I wrote kind of a depressing post, about being tired, and not having any days off for several weeks, and worrying about next year. No fun. Just as well, the computer ate it. I guess the computer knows best. In response to requests (and because I actually know more about this subject than about advice for interns), here we go. . .

Bear in mind that this advice is specifically directed to students on surgery clerkships. Some things would get you high praise from medicine doctors, but will only get you laughed at by the surgeons (writing three page history and physicals, taking care to include a detailed social history; mentioning the eye exam or neuro exam in your report, if it’s not specifically relevant). Conversely, some things will fly very well with surgeons, but will not get you high marks on the medical service (carrying lubricant, gauze, and scissors in your pocket; being prepared to give details of all the patient’s previous surgeries if asked for).

Let’s hit three highlights:

1. Good books: the books I liked best as a student were Pre-Test: Surgery (also excellent for all the core SHELF exams) and Surgical Recall. Those two alone are nearly all you need. You can read Schwartz or Sabiston in the library, but those two you should buy, and carry one in your pocket. Pre-Test is a little harder than the SHELF, and covers all areas. The SHELF does include a lot of medicine-type knowledge, so surgery alone won’t get you through. If it’s your first rotation, you’ll just have to pay extra attention to the medical side of the surgical patients. Recall is nearly miraculous in its ability to predict what questions you’re going to get pimped on. If you know the facts from Recall, you are guaranteed to come across as intelligent and studious in any area. If it’s not in Recall, your questioner probably won’t be too unhappy if you don’t know it.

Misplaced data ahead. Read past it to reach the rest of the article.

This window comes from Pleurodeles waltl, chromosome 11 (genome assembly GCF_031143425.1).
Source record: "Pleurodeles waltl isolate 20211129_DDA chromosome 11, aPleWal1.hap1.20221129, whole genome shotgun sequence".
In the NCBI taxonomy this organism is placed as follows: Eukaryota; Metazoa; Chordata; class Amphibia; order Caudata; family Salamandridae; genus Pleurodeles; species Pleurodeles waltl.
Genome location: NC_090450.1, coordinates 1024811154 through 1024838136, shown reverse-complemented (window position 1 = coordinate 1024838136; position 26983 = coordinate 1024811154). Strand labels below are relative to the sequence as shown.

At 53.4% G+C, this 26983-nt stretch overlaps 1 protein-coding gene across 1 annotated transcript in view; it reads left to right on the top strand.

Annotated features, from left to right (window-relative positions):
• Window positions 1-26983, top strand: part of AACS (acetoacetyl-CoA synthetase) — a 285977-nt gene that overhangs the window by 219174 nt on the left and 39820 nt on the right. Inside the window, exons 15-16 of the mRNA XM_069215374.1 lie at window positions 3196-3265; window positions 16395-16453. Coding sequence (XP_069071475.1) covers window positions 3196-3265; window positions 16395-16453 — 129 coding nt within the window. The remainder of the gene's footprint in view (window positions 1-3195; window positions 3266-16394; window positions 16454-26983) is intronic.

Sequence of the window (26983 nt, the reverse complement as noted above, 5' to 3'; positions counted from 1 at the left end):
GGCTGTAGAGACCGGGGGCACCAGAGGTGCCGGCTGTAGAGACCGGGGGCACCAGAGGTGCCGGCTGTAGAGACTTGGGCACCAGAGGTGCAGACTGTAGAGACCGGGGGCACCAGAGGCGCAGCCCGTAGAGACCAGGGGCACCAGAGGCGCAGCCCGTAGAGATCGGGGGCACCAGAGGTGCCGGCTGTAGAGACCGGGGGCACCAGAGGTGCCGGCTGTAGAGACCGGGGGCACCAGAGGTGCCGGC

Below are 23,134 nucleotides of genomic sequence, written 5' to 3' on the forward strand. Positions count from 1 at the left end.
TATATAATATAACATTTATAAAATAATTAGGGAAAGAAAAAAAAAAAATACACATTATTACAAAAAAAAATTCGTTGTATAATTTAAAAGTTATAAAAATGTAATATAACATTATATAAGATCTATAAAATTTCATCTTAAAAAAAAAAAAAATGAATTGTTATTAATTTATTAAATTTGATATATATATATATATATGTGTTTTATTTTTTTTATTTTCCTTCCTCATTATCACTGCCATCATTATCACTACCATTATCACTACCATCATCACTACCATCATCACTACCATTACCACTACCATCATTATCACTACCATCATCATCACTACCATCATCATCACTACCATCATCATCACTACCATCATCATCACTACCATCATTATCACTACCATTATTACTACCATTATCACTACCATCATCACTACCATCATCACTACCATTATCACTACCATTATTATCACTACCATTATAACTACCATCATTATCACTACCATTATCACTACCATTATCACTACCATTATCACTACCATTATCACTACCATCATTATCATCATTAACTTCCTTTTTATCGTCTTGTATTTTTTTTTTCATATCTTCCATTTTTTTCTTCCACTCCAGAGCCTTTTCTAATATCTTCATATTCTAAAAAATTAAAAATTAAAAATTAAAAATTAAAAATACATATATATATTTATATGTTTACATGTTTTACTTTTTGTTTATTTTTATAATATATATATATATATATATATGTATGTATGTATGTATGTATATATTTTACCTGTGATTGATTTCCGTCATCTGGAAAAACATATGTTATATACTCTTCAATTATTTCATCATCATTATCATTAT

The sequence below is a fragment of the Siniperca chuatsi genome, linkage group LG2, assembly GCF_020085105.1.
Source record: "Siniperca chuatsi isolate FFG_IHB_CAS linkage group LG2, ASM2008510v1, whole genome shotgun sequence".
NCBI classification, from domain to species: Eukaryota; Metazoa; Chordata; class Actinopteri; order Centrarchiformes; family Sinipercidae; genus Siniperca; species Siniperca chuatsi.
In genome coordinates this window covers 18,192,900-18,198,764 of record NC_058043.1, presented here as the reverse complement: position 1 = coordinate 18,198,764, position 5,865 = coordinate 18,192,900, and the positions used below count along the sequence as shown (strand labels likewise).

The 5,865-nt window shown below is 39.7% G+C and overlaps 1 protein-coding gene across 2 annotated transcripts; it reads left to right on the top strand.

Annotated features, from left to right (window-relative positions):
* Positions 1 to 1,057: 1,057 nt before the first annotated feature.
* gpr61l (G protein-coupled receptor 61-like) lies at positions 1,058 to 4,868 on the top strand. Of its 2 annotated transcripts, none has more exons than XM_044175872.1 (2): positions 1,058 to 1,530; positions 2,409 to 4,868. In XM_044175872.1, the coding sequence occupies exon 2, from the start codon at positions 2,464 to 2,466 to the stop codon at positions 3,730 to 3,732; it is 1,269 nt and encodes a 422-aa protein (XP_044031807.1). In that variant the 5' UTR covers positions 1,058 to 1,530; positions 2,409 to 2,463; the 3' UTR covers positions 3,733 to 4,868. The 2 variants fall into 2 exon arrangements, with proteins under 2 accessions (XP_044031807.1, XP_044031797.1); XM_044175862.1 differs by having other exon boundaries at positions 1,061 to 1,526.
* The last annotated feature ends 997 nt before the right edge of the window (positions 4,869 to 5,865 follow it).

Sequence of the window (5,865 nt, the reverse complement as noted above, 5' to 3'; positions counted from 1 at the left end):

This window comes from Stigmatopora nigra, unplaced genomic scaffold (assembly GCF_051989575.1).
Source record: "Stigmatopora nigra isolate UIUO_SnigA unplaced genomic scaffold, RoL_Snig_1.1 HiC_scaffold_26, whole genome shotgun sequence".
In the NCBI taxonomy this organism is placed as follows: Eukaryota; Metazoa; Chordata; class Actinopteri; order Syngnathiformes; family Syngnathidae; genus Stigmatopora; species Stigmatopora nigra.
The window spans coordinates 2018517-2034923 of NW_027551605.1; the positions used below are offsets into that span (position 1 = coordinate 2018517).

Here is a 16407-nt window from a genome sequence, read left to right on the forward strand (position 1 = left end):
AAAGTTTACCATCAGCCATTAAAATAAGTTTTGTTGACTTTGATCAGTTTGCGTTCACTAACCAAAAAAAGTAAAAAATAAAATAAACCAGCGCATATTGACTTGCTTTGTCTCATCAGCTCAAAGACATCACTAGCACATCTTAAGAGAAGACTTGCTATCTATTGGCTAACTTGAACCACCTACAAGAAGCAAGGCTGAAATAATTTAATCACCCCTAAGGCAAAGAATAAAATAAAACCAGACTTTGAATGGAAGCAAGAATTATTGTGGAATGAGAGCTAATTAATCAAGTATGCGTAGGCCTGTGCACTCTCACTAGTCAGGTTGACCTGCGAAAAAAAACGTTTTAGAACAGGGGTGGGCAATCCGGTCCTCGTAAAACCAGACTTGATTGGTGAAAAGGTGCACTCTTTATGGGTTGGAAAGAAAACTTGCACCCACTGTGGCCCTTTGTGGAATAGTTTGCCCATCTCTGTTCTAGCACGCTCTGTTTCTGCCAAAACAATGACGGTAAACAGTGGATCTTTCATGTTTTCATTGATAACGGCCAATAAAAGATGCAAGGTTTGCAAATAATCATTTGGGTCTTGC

2. Attitude: People who walk into a surgery clerkship telling themselves, “I know surgery is not for me. This is going to be a horrible three months of waking up early, standing for long hours in the OR, and listening to conversations about blood and guts, which are completely boring to me,” are obviously going to have a bad experience, and give their residents and attendings a bad taste, too. Surgery, for students, is about observing the cases, and following your own patients. Even if you know for sure that you’re not going to be a surgeon, you will see patients who have had surgery, or who need surgery. You need to have a basic understanding of when a patient is sick enough to benefit from surgery (but not so sick that they’ll only die of it), and some idea of the pre-op workup the surgeon will want in order to be interested in the patient. You also need to have some understanding of the effects of various surgeries on the rest of a patient’s life (cholecystectomy is liable to give you diarrhea and discolored stools; that’s not unusual, and shouldn’t be concerning), and some idea of what the postop complications may be.